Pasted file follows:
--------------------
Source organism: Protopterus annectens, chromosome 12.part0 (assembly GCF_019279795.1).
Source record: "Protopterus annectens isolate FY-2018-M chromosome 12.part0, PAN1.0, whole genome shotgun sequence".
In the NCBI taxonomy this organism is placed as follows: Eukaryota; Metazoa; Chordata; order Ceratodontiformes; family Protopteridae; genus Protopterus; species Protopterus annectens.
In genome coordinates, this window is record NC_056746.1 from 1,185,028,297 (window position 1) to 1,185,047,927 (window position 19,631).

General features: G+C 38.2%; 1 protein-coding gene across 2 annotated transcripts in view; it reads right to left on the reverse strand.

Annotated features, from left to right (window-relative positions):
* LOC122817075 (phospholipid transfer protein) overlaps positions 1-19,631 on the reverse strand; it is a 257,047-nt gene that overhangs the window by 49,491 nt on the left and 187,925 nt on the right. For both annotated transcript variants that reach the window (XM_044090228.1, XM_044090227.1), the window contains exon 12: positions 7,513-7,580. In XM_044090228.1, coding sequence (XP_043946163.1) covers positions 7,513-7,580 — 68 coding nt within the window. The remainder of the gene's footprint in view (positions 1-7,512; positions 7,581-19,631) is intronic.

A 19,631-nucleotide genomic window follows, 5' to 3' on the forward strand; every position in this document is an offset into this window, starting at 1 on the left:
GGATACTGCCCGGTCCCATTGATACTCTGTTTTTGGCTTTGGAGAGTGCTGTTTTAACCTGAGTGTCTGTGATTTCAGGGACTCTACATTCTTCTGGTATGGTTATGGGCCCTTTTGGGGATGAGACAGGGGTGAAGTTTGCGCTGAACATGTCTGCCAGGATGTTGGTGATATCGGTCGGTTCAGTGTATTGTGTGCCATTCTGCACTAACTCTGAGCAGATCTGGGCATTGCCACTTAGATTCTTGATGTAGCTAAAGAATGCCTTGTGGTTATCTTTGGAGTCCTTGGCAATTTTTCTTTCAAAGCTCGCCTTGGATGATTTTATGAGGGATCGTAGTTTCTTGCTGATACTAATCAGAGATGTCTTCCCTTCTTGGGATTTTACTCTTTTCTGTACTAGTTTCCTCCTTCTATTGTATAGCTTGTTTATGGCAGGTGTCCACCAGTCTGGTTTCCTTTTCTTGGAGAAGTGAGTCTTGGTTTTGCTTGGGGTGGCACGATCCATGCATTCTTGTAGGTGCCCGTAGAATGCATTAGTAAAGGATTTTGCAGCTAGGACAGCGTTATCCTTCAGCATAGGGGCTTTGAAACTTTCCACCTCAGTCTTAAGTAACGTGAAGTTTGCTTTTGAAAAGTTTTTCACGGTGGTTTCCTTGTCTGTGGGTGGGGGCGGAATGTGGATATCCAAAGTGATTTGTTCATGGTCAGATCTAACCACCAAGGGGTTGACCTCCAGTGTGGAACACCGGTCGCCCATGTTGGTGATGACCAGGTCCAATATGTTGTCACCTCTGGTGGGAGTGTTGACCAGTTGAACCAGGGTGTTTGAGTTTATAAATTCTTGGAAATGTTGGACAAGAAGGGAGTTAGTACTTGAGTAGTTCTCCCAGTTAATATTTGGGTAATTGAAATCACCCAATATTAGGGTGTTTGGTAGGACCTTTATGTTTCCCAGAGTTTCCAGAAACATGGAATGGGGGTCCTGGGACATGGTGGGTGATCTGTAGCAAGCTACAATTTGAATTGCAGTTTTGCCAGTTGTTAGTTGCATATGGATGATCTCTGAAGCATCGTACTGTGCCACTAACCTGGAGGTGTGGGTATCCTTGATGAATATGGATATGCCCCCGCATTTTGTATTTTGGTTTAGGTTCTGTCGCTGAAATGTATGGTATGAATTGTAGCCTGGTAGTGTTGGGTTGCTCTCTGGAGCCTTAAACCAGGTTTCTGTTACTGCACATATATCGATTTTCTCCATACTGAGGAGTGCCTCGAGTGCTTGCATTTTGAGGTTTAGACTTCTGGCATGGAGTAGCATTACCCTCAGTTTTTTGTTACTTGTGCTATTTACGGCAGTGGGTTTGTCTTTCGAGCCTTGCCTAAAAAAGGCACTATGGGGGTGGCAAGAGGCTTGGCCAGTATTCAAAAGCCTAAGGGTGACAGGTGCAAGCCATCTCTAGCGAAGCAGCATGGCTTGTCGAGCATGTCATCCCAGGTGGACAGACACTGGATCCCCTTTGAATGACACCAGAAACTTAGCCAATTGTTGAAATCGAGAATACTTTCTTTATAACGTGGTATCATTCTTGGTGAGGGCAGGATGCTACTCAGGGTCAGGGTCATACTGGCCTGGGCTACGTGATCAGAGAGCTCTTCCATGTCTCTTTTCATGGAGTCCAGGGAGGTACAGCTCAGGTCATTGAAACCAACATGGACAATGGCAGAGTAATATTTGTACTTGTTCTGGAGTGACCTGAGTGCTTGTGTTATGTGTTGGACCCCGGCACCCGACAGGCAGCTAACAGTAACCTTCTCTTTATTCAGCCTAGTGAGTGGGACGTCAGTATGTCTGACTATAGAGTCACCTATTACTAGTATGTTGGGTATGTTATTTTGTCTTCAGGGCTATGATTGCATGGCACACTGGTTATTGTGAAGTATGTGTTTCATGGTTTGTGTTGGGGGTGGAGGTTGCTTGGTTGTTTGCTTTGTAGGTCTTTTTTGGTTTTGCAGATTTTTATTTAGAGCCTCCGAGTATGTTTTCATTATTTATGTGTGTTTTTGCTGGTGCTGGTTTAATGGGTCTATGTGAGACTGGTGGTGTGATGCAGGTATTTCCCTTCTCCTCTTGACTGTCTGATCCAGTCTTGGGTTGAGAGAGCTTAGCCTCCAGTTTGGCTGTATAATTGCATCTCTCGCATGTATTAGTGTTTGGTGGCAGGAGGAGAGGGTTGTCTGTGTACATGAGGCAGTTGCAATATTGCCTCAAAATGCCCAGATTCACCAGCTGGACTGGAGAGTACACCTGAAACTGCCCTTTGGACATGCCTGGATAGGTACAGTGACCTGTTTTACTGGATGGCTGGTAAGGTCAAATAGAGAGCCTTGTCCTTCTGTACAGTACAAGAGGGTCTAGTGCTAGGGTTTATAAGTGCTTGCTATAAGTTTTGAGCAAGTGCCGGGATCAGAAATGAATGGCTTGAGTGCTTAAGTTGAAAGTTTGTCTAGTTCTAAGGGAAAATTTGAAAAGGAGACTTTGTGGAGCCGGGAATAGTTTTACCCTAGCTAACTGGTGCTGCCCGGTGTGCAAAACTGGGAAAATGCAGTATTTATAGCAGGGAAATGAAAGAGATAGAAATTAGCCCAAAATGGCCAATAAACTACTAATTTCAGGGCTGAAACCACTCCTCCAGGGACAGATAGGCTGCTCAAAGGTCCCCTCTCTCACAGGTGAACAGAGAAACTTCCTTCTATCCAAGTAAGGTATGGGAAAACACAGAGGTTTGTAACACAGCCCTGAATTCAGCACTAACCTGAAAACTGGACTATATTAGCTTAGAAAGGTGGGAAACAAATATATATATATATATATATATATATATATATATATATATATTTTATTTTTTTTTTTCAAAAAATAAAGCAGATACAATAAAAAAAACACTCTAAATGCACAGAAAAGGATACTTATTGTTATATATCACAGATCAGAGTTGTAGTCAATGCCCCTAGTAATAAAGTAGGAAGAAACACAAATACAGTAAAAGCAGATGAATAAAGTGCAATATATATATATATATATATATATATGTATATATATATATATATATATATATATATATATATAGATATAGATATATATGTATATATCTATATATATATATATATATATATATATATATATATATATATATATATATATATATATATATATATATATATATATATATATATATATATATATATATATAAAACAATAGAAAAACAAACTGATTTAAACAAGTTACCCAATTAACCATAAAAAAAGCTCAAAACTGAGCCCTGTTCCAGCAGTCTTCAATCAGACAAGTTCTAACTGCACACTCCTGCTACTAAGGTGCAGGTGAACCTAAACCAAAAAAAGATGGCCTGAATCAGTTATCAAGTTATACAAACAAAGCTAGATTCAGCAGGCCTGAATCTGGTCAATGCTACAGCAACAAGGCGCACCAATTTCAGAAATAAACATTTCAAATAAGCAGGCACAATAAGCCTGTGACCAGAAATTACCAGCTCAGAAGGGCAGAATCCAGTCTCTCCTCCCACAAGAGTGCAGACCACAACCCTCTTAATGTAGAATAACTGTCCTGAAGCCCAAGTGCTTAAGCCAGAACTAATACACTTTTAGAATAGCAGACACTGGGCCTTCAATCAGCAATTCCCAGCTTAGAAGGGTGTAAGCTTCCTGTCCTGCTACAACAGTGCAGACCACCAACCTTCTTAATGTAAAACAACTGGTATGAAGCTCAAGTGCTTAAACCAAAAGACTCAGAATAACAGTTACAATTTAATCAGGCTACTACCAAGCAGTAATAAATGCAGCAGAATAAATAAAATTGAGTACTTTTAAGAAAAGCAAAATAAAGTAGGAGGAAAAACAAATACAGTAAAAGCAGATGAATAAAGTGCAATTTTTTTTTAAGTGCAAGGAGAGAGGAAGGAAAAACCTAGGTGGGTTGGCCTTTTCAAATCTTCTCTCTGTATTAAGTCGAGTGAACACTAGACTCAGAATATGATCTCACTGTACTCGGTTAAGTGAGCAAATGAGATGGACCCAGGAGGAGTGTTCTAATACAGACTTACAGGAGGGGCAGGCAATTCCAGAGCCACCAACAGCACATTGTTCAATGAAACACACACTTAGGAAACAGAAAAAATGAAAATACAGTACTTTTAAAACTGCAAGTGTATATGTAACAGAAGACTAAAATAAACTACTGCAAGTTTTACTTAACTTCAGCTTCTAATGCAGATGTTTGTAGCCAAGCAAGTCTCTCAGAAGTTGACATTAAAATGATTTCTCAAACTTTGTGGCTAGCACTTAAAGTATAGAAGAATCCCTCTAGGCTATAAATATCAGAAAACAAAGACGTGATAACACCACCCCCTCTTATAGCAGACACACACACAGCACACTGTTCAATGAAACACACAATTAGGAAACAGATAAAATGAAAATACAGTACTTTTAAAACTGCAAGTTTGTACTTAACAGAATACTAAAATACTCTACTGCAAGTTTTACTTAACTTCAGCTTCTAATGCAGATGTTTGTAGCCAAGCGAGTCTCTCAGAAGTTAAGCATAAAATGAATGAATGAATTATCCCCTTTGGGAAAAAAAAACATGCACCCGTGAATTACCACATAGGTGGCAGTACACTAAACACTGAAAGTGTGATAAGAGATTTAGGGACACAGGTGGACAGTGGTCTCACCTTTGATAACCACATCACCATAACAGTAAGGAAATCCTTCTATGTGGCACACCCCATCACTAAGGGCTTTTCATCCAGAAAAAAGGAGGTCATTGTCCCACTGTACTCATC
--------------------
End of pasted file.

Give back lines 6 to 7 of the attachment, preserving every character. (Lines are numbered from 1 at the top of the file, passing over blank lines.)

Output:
Annotated features, from left to right (window-relative positions):
* LOC122817075 (phospholipid transfer protein) overlaps positions 1-19,631 on the reverse strand; it is a 257,047-nt gene that overhangs the window by 49,491 nt on the left and 187,925 nt on the right. For both annotated transcript variants that reach the window (XM_044090228.1, XM_044090227.1), the window contains exon 12: positions 7,513-7,580. In XM_044090228.1, coding sequence (XP_043946163.1) covers positions 7,513-7,580 — 68 coding nt within the window. The remainder of the gene's footprint in view (positions 1-7,512; positions 7,581-19,631) is intronic.